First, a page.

They say “write what you know,” and for one Toronto woman that means putting her mental health struggles down on paper.
Puja Malani is one of the dozens of Toronto residents who participate in a weekly workshop called InkWell, a program run in partnership with the Canadian Mental Health Association (CMHA) Toronto since September 2016.
Malani told CTV News Toronto that her mental health problems began in university, but it wasn’t until 2017 that a friend encouraged her to try InkWell.
She had been suffering from depression and severe anxiety.
“I couldn’t even get out of bed for almost two years,” she said.
She said she tried numerous treatments including medications, cognitive behavioural therapy and hypnotherapy, but nothing helped her quite as much as writing.
“The InkWell program brought purpose back to my life, helped me heal a lot of issues that I didn’t even know were still there through the writing,” Malani said.
The participants receive instruction in writing techniques and are given exercises to develop their skills, but the writing is largely free form. They can write whatever they want, at whatever speed they can manage, all in a stigma-free environment.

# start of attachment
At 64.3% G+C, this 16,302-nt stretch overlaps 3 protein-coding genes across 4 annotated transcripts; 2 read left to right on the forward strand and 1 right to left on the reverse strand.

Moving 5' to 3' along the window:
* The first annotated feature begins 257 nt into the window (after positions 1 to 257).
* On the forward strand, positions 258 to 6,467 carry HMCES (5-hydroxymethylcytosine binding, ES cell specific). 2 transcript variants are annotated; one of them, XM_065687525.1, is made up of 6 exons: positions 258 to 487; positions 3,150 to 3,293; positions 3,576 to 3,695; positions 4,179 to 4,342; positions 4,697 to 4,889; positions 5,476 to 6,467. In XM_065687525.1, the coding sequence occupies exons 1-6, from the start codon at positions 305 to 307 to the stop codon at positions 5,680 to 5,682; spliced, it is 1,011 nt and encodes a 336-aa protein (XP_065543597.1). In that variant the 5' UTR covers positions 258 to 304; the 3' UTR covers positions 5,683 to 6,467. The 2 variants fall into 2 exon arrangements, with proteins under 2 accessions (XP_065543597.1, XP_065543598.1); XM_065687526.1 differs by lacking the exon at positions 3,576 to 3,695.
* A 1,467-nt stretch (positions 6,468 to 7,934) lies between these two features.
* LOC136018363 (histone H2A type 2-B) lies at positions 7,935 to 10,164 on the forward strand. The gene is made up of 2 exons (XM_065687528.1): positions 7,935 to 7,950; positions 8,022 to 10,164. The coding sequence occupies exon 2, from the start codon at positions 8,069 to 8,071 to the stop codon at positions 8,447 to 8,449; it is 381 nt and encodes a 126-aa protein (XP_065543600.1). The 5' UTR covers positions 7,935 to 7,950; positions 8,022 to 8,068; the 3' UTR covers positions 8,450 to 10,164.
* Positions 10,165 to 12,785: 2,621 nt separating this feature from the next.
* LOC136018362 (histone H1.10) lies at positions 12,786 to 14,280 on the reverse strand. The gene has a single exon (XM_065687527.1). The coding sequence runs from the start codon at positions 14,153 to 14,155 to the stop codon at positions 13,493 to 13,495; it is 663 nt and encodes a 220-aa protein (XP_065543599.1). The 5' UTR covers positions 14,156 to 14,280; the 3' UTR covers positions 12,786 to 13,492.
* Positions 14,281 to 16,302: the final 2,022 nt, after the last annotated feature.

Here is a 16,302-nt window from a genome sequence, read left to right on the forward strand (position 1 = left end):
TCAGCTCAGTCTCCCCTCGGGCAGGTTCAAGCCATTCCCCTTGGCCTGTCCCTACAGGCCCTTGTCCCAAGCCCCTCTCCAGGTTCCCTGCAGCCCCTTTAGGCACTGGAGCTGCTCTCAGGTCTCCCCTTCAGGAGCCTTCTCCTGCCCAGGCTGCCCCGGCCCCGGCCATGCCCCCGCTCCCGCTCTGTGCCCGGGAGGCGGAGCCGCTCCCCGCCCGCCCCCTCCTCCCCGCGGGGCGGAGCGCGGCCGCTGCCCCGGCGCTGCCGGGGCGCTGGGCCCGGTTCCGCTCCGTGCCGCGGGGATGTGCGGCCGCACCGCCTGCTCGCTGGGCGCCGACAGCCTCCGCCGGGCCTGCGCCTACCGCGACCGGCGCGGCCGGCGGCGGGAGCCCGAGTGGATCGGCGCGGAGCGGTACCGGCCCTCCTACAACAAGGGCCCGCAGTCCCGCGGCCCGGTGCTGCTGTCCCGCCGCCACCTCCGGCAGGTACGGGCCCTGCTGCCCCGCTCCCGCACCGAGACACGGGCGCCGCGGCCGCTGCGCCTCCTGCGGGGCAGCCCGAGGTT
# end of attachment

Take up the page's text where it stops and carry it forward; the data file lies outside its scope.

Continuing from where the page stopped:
Every June the program organizers publish an anthology containing the participants works. The 2020 anthology will be published by Dundurn Press in the fall.
Since the program began, InkWell has found work for 13 writers with mental health and addictions issues.
Instructor Leanne Toshiko Simpson, who was diagnosed with bipolar disorder at the age of 17, understands the healing power of writing.
“When I was in the hospital, I was in a very dark place and I didn’t have a lot of ways to deal with all the things I was going through. So I started writing.”
She emphasizes that InkWell is a peer-led group. It is free of charge and TTC fare and snacks are also provided to ensure that it is accessible to all.
“Writing [is] a really great tool to share with people that they could take home and do on their own and it was financially accessible,” Simpson said.
Recently, Simpson has begun taking her group of writers to the ROM in a new partnership with the museum. Each month they go to a different wing for inspiration and conversation.
The group has also run workshops in partnership with the Toronto Public Library, literary festivals, community organizations and the Toronto International Film Festival.
InkWell is funded by the Ontario Arts Council and the Toronto Arts Council.